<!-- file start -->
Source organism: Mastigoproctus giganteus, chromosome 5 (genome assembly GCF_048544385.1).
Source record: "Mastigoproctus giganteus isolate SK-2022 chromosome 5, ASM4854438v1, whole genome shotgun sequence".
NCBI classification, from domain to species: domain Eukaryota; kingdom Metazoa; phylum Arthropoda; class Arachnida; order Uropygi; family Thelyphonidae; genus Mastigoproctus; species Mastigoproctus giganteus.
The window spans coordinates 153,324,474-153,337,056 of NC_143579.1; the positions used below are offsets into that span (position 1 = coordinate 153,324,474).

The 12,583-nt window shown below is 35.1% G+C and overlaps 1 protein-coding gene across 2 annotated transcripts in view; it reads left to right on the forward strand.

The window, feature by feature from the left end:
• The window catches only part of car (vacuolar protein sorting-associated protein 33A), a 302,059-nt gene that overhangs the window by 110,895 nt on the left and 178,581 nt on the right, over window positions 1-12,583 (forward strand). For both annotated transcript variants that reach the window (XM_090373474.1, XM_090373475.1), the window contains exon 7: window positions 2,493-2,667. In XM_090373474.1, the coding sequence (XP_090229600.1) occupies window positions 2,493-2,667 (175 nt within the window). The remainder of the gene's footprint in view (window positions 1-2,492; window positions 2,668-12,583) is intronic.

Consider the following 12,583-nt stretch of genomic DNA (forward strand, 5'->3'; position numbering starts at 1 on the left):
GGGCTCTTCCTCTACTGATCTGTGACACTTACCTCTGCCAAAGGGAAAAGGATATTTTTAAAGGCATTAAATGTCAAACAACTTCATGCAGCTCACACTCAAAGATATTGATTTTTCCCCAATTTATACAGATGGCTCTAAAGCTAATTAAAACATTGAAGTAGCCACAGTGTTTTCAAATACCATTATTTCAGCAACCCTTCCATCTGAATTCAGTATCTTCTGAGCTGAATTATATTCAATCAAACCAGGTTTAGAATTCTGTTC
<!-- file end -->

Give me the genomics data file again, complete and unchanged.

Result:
Source organism: Mastigoproctus giganteus, chromosome 5 (genome assembly GCF_048544385.1).
Source record: "Mastigoproctus giganteus isolate SK-2022 chromosome 5, ASM4854438v1, whole genome shotgun sequence".
NCBI classification, from domain to species: domain Eukaryota; kingdom Metazoa; phylum Arthropoda; class Arachnida; order Uropygi; family Thelyphonidae; genus Mastigoproctus; species Mastigoproctus giganteus.
The window spans coordinates 153,324,474-153,337,056 of NC_143579.1; the positions used below are offsets into that span (position 1 = coordinate 153,324,474).

The 12,583-nt window shown below is 35.1% G+C and overlaps 1 protein-coding gene across 2 annotated transcripts in view; it reads left to right on the forward strand.

The window, feature by feature from the left end:
• The window catches only part of car (vacuolar protein sorting-associated protein 33A), a 302,059-nt gene that overhangs the window by 110,895 nt on the left and 178,581 nt on the right, over window positions 1-12,583 (forward strand). For both annotated transcript variants that reach the window (XM_090373474.1, XM_090373475.1), the window contains exon 7: window positions 2,493-2,667. In XM_090373474.1, the coding sequence (XP_090229600.1) occupies window positions 2,493-2,667 (175 nt within the window). The remainder of the gene's footprint in view (window positions 1-2,492; window positions 2,668-12,583) is intronic.

Consider the following 12,583-nt stretch of genomic DNA (forward strand, 5'->3'; position numbering starts at 1 on the left):
GGGCTCTTCCTCTACTGATCTGTGACACTTACCTCTGCCAAAGGGAAAAGGATATTTTTAAAGGCATTAAATGTCAAACAACTTCATGCAGCTCACACTCAAAGATATTGATTTTTCCCCAATTTATACAGATGGCTCTAAAGCTAATTAAAACATTGAAGTAGCCACAGTGTTTTCAAATACCATTATTTCAGCAACCCTTCCATCTGAATTCAGTATCTTCTGAGCTGAATTATATTCAATCAAACCAGGTTTAGAATTCTGTTC